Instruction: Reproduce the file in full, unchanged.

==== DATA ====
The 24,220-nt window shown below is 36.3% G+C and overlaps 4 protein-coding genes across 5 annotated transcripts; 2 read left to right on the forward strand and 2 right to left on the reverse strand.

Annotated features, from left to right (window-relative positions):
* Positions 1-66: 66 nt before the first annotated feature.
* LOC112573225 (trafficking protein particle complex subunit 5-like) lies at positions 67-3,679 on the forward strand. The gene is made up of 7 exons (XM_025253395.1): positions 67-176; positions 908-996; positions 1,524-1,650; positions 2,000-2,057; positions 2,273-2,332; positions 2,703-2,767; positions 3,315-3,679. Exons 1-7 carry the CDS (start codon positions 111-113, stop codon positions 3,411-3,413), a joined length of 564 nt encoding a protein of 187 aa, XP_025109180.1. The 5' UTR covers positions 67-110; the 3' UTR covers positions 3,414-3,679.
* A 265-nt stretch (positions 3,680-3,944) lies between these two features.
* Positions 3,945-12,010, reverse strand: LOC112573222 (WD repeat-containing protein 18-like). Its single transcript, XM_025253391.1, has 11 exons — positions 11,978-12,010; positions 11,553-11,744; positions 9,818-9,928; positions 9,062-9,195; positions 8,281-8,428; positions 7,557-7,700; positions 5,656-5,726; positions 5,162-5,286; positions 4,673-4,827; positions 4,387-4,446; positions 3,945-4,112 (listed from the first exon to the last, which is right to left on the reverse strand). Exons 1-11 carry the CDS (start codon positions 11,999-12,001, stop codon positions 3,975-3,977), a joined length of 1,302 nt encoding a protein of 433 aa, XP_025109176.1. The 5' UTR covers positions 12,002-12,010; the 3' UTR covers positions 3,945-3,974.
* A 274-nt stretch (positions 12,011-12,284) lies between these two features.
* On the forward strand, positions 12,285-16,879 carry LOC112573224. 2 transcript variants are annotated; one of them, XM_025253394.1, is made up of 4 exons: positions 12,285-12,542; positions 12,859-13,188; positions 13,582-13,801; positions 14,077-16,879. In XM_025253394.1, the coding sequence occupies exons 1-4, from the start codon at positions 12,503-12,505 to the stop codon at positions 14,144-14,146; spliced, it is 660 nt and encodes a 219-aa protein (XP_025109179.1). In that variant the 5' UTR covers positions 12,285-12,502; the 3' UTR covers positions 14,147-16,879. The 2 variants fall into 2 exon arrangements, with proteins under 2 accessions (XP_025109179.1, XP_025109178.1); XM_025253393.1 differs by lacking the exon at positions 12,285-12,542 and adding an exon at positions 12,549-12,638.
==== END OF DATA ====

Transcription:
The 24,220-nt window shown below is 36.3% G+C and overlaps 4 protein-coding genes across 5 annotated transcripts; 2 read left to right on the forward strand and 2 right to left on the reverse strand.

Annotated features, from left to right (window-relative positions):
* Positions 1-66: 66 nt before the first annotated feature.
* LOC112573225 (trafficking protein particle complex subunit 5-like) lies at positions 67-3,679 on the forward strand. The gene is made up of 7 exons (XM_025253395.1): positions 67-176; positions 908-996; positions 1,524-1,650; positions 2,000-2,057; positions 2,273-2,332; positions 2,703-2,767; positions 3,315-3,679. Exons 1-7 carry the CDS (start codon positions 111-113, stop codon positions 3,411-3,413), a joined length of 564 nt encoding a protein of 187 aa, XP_025109180.1. The 5' UTR covers positions 67-110; the 3' UTR covers positions 3,414-3,679.
* A 265-nt stretch (positions 3,680-3,944) lies between these two features.
* Positions 3,945-12,010, reverse strand: LOC112573222 (WD repeat-containing protein 18-like). Its single transcript, XM_025253391.1, has 11 exons — positions 11,978-12,010; positions 11,553-11,744; positions 9,818-9,928; positions 9,062-9,195; positions 8,281-8,428; positions 7,557-7,700; positions 5,656-5,726; positions 5,162-5,286; positions 4,673-4,827; positions 4,387-4,446; positions 3,945-4,112 (listed from the first exon to the last, which is right to left on the reverse strand). Exons 1-11 carry the CDS (start codon positions 11,999-12,001, stop codon positions 3,975-3,977), a joined length of 1,302 nt encoding a protein of 433 aa, XP_025109176.1. The 5' UTR covers positions 12,002-12,010; the 3' UTR covers positions 3,945-3,974.
* A 274-nt stretch (positions 12,011-12,284) lies between these two features.
* On the forward strand, positions 12,285-16,879 carry LOC112573224. 2 transcript variants are annotated; one of them, XM_025253394.1, is made up of 4 exons: positions 12,285-12,542; positions 12,859-13,188; positions 13,582-13,801; positions 14,077-16,879. In XM_025253394.1, the coding sequence occupies exons 1-4, from the start codon at positions 12,503-12,505 to the stop codon at positions 14,144-14,146; spliced, it is 660 nt and encodes a 219-aa protein (XP_025109179.1). In that variant the 5' UTR covers positions 12,285-12,502; the 3' UTR covers positions 14,147-16,879. The 2 variants fall into 2 exon arrangements, with proteins under 2 accessions (XP_025109179.1, XP_025109178.1); XM_025253393.1 differs by lacking the exon at positions 12,285-12,542 and adding an exon at positions 12,549-12,638.